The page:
The Korean taco burst from its L.A. origins to national prominence in very short order, proving the appeal of the combi-cultural cooking that's happening in food trucks and strip-mall food-court kitchens across the country. Hybrid cooking is nothing new: You only have to eat in Malaysia to see what happened when local, British, Indian, and Chinese kitchens bumped into each other over the centuries. But the mash-up trend is white hot, right now, right here.
Behold LA Crawfish, a restaurant its family owners call Viet-Cajun. Big piles of spicy mudbugs sit next to 5 Spice Wings and Crawfish Pho. That last dish embodies the spirit of the whole operation. It's glorious, built on a textbook meaty, aromatic pho broth, with the familiar cilantro, bean sprouts, rice noodles, and peppers. Plain, it's a fine bowl of pho. But the Cajun version, laced with New Orleans spices, crawfish, and andouille sausage, is a profound, moving handshake between two culinary cultures.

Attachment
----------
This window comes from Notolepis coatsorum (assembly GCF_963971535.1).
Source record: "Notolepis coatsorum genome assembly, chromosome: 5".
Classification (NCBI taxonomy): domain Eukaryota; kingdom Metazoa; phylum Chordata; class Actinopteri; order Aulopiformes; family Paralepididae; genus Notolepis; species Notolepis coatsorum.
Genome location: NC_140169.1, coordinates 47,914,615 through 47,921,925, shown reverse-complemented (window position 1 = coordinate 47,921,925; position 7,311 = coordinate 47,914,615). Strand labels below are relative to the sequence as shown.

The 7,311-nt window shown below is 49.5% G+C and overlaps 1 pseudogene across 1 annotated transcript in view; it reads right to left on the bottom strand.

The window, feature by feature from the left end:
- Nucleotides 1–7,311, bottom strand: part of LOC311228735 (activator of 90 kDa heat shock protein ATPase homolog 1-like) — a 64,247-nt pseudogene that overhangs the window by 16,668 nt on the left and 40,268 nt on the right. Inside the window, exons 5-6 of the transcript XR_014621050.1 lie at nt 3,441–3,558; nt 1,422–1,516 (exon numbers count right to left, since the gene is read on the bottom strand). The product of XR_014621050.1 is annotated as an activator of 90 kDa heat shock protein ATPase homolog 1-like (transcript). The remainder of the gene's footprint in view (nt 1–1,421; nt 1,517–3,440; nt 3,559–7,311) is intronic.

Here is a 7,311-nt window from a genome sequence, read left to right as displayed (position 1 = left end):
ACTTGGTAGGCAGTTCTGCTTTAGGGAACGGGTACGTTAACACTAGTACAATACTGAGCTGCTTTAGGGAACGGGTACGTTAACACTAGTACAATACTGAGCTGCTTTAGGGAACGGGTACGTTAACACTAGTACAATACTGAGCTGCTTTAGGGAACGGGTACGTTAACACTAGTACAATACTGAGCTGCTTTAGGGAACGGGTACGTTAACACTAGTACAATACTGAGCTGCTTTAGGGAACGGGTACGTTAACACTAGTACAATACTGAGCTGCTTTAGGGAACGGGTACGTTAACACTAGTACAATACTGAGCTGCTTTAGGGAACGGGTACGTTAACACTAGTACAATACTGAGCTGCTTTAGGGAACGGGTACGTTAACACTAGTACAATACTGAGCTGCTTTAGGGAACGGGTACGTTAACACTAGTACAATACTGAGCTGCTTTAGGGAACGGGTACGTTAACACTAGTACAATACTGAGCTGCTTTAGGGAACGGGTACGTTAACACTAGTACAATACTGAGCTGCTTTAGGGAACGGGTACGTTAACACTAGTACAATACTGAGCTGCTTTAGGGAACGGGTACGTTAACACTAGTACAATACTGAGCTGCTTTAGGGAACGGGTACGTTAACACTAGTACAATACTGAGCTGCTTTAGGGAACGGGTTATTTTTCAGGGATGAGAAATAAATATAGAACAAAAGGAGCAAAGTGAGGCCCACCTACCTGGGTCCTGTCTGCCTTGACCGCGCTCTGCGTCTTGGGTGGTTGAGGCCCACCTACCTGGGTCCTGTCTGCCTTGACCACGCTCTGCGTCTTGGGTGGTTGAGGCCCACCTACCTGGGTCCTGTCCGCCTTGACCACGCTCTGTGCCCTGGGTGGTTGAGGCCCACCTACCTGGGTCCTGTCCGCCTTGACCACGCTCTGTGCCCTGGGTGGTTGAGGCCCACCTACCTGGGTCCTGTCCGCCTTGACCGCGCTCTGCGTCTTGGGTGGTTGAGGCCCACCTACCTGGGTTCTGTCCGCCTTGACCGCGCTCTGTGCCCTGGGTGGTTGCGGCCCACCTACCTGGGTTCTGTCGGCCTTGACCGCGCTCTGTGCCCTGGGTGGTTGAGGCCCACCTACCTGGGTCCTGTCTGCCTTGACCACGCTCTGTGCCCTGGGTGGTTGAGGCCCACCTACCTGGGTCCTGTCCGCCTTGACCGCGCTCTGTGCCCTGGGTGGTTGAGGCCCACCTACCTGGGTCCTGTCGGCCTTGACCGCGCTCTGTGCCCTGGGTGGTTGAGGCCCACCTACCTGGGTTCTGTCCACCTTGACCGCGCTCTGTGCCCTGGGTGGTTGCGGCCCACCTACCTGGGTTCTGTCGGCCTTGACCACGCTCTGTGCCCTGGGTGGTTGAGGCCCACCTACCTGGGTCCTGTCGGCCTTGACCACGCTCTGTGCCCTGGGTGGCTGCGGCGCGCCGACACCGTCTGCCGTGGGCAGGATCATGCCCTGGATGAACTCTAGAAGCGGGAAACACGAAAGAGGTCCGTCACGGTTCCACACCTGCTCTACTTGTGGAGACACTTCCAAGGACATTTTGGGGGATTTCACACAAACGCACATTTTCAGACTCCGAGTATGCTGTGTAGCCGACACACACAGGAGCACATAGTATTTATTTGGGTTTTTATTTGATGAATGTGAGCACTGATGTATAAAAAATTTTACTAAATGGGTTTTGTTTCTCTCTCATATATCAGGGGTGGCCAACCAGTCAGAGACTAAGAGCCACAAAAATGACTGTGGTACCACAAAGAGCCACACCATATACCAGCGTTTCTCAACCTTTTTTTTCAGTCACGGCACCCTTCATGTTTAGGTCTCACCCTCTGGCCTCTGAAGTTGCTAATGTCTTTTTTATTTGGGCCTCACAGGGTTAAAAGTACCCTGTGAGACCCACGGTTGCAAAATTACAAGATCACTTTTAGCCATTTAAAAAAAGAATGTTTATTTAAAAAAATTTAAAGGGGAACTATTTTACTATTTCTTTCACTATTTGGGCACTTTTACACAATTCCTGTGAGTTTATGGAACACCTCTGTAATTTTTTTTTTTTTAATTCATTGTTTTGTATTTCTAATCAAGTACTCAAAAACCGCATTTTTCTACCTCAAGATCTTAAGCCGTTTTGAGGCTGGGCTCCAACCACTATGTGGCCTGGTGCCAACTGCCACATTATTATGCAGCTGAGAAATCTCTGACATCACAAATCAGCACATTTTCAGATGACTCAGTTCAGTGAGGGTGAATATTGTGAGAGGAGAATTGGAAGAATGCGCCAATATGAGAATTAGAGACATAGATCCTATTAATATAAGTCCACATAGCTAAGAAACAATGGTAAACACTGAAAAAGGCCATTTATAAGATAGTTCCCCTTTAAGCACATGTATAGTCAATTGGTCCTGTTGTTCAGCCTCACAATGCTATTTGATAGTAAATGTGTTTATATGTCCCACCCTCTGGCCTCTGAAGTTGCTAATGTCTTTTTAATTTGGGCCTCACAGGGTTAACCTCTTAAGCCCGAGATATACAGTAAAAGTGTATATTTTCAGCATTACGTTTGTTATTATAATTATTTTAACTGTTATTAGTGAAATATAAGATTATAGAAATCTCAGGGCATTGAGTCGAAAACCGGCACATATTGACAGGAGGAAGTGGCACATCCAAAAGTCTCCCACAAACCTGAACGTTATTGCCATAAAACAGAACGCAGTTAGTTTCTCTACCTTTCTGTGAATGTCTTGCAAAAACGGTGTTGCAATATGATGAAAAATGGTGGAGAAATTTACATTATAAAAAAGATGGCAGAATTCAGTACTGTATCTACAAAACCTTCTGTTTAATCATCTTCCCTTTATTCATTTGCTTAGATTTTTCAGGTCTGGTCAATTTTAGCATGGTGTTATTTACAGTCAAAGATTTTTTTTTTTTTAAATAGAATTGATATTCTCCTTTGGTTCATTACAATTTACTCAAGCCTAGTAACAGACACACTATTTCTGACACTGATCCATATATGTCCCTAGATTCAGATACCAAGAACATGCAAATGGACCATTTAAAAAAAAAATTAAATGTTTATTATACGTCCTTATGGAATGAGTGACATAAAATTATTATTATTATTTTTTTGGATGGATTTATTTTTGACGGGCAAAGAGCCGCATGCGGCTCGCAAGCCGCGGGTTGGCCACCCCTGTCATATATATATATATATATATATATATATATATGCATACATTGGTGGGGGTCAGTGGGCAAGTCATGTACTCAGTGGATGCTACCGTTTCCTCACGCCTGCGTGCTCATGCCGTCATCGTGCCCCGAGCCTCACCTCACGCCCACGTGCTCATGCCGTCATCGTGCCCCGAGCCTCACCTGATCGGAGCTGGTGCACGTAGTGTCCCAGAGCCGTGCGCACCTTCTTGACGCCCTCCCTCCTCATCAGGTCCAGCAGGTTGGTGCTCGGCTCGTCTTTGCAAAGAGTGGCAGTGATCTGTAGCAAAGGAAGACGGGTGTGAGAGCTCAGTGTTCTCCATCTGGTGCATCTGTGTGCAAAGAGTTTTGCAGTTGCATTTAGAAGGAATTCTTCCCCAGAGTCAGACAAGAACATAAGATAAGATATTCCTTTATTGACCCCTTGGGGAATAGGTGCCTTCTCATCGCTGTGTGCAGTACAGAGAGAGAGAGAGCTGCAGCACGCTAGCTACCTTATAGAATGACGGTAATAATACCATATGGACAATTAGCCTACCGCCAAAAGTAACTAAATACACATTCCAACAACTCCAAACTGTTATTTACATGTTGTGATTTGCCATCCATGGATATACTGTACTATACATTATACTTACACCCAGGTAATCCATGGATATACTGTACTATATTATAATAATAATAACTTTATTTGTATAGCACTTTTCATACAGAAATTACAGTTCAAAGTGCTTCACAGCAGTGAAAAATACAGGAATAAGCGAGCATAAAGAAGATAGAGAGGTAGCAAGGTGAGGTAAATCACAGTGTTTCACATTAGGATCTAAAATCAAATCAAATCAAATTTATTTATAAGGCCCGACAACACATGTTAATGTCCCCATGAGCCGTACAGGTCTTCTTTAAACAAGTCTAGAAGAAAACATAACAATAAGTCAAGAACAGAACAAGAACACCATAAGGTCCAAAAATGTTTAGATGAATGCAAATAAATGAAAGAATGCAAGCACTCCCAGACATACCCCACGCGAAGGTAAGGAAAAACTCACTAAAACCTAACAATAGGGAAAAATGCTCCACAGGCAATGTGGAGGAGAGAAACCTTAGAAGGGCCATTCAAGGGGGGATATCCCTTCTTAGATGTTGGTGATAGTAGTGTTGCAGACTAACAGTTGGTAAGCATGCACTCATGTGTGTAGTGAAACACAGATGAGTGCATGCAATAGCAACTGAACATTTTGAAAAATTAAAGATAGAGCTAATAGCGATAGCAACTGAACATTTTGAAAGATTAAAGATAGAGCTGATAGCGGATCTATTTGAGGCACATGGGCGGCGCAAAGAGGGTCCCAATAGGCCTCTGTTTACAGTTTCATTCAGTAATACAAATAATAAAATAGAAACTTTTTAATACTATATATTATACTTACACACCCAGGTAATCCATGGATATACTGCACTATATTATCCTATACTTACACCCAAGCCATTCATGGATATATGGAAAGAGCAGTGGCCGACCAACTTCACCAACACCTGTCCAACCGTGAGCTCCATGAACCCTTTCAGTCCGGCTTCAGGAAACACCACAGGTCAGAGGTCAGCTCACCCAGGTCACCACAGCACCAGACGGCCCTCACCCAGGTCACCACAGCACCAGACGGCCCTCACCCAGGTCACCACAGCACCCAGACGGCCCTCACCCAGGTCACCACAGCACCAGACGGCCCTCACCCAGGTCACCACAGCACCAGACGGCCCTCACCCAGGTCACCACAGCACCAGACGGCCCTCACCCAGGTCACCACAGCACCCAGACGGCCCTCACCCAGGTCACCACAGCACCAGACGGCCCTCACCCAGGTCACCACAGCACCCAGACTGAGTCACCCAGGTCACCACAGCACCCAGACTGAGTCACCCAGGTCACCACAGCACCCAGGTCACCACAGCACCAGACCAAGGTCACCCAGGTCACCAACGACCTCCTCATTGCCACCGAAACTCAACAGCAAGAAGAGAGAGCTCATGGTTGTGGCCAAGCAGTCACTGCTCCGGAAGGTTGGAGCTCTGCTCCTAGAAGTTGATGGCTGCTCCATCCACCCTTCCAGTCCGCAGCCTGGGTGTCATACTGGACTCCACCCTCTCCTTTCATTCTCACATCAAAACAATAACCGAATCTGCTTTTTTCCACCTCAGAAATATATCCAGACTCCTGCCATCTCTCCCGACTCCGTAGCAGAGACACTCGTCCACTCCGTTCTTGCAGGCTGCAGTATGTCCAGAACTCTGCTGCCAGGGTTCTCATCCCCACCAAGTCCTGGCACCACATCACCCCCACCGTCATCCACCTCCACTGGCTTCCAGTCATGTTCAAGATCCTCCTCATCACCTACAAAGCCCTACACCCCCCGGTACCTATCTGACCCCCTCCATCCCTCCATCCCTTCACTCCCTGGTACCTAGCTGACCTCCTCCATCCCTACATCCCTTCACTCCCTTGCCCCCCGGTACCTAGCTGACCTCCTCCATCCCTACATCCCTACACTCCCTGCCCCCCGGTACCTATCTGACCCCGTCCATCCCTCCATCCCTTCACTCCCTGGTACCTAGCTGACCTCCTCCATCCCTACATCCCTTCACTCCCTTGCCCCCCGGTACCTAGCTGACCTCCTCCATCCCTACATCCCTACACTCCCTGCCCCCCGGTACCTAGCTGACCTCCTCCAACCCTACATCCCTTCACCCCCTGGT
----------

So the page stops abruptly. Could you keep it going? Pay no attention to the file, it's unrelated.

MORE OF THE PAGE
Chef Andy Ngo (son Minson cooks, too) also puts crawfish in eggrolls and empanadas at their buzzing 3-year-old food-court restaurant, located in the suburban Houston 99 Ranch Market. "Our clientele reflects the cultural melting pot of Houston," says Minson. "We've got Hispanic and African-American customers, students of all backgrounds coming from the University of Houston. A lot of food truck chefs come here. Sometimes we get folks in the kitchen to come and translate for the customers."
LA Crawfish has flat-screen digital wall menus, cheerful staff, giddy eaters, a BYOB policy, and even an offer to cook any crustaceans a customer happens to have in his or her shopping bag from the great Asian supermarket next door. Minson says he doesn't see Viet-Cajun catching on outside their planned second location downtown. We would hope otherwise: Where the banh mi sandwich went, cross-cultural pho must surely follow.